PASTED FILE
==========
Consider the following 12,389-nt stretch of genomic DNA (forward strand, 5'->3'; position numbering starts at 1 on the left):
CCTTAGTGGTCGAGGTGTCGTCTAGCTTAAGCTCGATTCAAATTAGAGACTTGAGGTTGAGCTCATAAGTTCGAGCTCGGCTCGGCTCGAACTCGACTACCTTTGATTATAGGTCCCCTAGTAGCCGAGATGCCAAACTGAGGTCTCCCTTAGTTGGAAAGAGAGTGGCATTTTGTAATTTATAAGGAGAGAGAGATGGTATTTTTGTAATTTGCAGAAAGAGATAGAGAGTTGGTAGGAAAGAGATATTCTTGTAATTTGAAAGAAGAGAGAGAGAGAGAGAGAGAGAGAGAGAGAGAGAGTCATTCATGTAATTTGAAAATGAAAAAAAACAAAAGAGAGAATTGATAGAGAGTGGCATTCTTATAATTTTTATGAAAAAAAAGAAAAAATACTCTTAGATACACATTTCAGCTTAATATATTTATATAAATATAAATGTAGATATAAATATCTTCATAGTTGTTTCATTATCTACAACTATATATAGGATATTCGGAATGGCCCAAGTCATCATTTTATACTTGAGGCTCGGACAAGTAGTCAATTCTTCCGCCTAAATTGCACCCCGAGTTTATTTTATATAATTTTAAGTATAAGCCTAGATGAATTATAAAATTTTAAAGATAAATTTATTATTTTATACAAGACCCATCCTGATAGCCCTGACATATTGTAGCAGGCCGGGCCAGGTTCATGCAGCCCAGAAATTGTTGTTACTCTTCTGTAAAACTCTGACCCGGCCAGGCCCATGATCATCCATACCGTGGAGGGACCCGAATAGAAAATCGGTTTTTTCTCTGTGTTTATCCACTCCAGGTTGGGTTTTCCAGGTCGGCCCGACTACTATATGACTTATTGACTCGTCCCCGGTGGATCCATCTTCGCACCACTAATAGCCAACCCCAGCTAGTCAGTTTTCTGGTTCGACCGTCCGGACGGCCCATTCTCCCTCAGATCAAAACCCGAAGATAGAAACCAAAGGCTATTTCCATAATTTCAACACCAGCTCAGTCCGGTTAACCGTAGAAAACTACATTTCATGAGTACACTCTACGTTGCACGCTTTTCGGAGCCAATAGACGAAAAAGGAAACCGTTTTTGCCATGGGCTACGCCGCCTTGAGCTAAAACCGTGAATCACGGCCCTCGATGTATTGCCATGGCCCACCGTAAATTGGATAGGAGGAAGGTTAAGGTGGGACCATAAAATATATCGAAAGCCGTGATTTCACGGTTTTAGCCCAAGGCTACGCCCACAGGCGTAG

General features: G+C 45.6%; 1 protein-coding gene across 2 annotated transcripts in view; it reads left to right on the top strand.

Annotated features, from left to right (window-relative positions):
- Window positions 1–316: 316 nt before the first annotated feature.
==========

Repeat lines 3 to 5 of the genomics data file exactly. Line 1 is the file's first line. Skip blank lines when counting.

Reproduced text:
General features: G+C 45.6%; 1 protein-coding gene across 2 annotated transcripts in view; it reads left to right on the top strand.

Annotated features, from left to right (window-relative positions):
- Window positions 1–316: 316 nt before the first annotated feature.